« PrécédentContinuer »
confidently than I ever do; and on this account, it is matter of some surprise to a portion of your friends, that you should manifest the weakness of an unmanly, or, as you were wont to say, an unphilo. sophic sorrow. Others, who scoff at philosophy as mere jargon, seem to exult, not, I would believe, at your dejected bearing under affliction, but rather, let us in charity say, at the refutation of your philosophy, which they find in your example.
Logos.—The principles of my philosophy do, indeed, require that I should sustain an unyielding fortitude, under even the weightiest afflictions to which we can be subjected. I have felt that my friends expected as much of me, and that the enemies of my philosophy would triumph over my weakness. I have, therefore, striven, both from principle and the love of consistency, to conceal what my own heart has but too bitterly felt. But you say I have not succeeded, and in truth, I have lost all desire to succeed. The power of my grief is greater than that of my philosophy; and in yielding, as I must, to the one, I lose even the desire to honor the other. Indeed, my faculty for pleasure seems to be paralyzed; and even if I could illustrate and prove, by my example, the precepts of my philosophy, it could not afford me any gratification. The chord, which once vibrated in unison with all joyous things, has lost its tension-the music of my soul is hushed-its harp is hung upon the willows, and it weeps--weeps evermore-for the dead. What more hath life!
Fido.—It grieves me to see you so much moved, and both my nature and my faith teach me to “weep with those that weep."
Logos.--My cherished friend, your sympathy soothes, but it cannot heal my sorrow.
We will be calm. Fido.--Grief is natural to the human heart, and is forbidden neither by a sound philosophy nor by religion. But the Christian “sorrows not as those who have no hope"-as the philosopher does; and it is on this difference between the man who humbly relies upon Christ, and the self-sufficient philosopher, that I desire to submit a few thoughts for your consideration. I hope our friendship will excuse my liberty.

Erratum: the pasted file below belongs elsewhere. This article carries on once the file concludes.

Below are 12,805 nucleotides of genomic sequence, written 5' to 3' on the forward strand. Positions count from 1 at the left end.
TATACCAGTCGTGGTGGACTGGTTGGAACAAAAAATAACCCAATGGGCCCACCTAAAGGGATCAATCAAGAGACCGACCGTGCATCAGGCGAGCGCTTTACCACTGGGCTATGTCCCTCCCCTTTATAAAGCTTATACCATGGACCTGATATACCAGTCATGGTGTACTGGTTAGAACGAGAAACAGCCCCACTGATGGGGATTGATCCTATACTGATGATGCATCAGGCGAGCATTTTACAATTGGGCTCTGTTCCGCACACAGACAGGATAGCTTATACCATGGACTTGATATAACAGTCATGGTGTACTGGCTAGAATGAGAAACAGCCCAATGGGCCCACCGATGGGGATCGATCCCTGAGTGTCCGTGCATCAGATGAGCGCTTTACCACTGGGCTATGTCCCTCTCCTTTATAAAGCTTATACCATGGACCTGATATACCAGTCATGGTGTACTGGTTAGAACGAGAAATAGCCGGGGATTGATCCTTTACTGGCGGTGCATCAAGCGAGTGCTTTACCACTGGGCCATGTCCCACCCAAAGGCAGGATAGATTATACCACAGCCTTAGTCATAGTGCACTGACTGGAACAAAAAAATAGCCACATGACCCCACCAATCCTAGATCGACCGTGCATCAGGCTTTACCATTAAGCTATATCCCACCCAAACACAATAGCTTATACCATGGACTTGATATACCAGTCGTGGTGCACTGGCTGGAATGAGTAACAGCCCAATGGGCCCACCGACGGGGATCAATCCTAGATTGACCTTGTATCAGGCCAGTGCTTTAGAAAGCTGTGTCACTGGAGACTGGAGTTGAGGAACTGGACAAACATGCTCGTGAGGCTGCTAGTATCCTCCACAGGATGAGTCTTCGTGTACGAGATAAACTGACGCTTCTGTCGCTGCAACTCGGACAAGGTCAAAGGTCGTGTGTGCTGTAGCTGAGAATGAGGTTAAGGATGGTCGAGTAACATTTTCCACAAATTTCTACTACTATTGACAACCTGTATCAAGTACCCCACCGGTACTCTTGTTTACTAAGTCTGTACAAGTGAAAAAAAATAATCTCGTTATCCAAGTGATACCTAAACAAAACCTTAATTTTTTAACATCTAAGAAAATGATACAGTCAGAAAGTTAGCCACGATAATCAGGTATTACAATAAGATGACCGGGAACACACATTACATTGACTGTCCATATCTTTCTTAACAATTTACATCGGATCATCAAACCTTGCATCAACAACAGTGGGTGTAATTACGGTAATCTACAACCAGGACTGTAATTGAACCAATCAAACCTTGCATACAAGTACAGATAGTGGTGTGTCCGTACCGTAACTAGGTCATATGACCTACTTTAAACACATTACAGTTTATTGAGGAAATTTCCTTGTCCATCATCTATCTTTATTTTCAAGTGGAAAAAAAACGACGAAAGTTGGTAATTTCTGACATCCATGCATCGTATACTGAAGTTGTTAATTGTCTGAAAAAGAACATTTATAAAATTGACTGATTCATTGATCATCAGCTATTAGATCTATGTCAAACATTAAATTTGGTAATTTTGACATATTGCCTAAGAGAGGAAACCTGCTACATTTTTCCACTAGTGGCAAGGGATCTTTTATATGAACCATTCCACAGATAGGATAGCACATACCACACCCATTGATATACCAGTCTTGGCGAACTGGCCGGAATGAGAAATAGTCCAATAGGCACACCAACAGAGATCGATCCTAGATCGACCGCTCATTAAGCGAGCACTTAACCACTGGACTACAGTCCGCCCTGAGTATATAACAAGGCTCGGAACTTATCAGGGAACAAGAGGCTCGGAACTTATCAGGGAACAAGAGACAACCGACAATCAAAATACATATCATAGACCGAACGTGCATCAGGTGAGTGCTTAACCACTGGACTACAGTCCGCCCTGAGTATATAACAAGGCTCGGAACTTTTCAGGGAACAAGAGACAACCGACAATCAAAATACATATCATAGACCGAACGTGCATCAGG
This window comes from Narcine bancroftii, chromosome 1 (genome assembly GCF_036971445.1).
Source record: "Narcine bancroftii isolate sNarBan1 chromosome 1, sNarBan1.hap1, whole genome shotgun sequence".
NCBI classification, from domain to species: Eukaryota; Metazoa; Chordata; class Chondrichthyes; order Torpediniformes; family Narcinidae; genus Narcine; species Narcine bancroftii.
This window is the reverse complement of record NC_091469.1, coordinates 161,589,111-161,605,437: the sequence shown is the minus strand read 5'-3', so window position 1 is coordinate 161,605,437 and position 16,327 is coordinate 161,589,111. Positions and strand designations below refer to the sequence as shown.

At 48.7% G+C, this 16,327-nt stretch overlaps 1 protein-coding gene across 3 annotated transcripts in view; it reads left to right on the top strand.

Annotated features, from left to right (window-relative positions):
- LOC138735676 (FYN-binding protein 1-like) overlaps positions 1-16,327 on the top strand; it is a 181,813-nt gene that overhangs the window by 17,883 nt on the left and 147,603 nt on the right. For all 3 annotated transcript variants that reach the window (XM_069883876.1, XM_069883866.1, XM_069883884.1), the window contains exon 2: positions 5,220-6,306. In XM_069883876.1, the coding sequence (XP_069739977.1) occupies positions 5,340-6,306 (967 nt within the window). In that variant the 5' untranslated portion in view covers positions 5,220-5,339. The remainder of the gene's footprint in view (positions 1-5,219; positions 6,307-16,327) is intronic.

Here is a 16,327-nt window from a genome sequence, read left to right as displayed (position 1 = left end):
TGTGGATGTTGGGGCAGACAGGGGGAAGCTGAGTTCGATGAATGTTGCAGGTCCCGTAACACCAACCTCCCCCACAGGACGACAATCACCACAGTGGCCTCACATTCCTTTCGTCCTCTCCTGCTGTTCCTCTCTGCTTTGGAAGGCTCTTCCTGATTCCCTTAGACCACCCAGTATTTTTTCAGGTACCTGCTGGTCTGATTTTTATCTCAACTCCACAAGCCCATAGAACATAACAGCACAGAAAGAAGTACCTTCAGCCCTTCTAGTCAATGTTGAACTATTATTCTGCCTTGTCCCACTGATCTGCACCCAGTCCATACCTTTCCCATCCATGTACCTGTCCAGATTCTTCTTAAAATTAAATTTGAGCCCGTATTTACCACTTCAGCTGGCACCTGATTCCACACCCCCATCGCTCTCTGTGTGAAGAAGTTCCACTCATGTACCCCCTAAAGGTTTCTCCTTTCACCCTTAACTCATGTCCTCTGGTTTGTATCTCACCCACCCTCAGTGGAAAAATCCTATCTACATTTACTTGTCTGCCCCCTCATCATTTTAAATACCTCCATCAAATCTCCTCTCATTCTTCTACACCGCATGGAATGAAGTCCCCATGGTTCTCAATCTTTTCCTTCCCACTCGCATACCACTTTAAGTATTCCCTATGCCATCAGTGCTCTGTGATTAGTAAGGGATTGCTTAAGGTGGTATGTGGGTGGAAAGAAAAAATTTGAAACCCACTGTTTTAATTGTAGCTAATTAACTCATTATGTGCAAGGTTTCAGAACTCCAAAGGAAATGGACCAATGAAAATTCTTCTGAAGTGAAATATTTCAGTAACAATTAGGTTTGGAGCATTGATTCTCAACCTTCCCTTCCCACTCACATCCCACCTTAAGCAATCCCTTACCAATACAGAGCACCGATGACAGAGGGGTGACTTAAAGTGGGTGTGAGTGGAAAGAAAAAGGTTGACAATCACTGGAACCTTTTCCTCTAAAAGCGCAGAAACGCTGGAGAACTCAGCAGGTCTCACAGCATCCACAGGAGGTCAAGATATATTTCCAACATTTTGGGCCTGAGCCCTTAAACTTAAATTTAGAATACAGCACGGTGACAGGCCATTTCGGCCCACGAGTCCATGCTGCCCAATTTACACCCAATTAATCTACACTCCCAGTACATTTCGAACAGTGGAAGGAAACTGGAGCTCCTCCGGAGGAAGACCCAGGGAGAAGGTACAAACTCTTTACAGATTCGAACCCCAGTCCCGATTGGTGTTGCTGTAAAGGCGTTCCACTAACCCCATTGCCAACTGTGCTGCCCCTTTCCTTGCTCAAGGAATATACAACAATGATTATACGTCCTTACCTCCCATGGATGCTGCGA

Logos.--I shall hear you with respect: I would it could be with profit. Proceed.
Fido.-With respect to the interpretative power of reason, we do not differ.
We both regard it as the function in man to which al} truth is addressed, and by which it is understood and received. We also believe that it possesses the ground forms, or ideas, into which all things connected with our present relations are cast, and thus moulded or fashioned into knowledge. But it is when you claim for reason the power of independent direction--a self-informing and self-sufficient potency, by which it can, unaided by revelation, discover all that is necessary to our guidance through life, and elabo. rate from its own resources all that we need to satisfy our desires and soothe our griefs--then it is that I am constrained to differ from you, and to say, that for these ends, reason must turn to revelation for help.
Logos.—You state correctly the radical difference in our sentiments on this subject. You have, indeed, often called my attention to it before, but not feeling that insufficiency of which you speak, I, of course, was not in a situation to weigh with interest your reason. ing. On the contrary, I felt myself sustained by the example of many ancient philosophers, who did not enjoy the light of Christi. anity, and who, therefore, could not derive their strength from revelation, but from philosophy. I reasoned thus : « These ancient sages passed through the severest afflictions of human experience, and sustained and comforted themselves by their philosophy, and why shall not I, when afflictions come, find in my philosophy like strength and comfort ?" I certainly expected to do so,
but my expe. rience is as you too well know, bitter disappointment.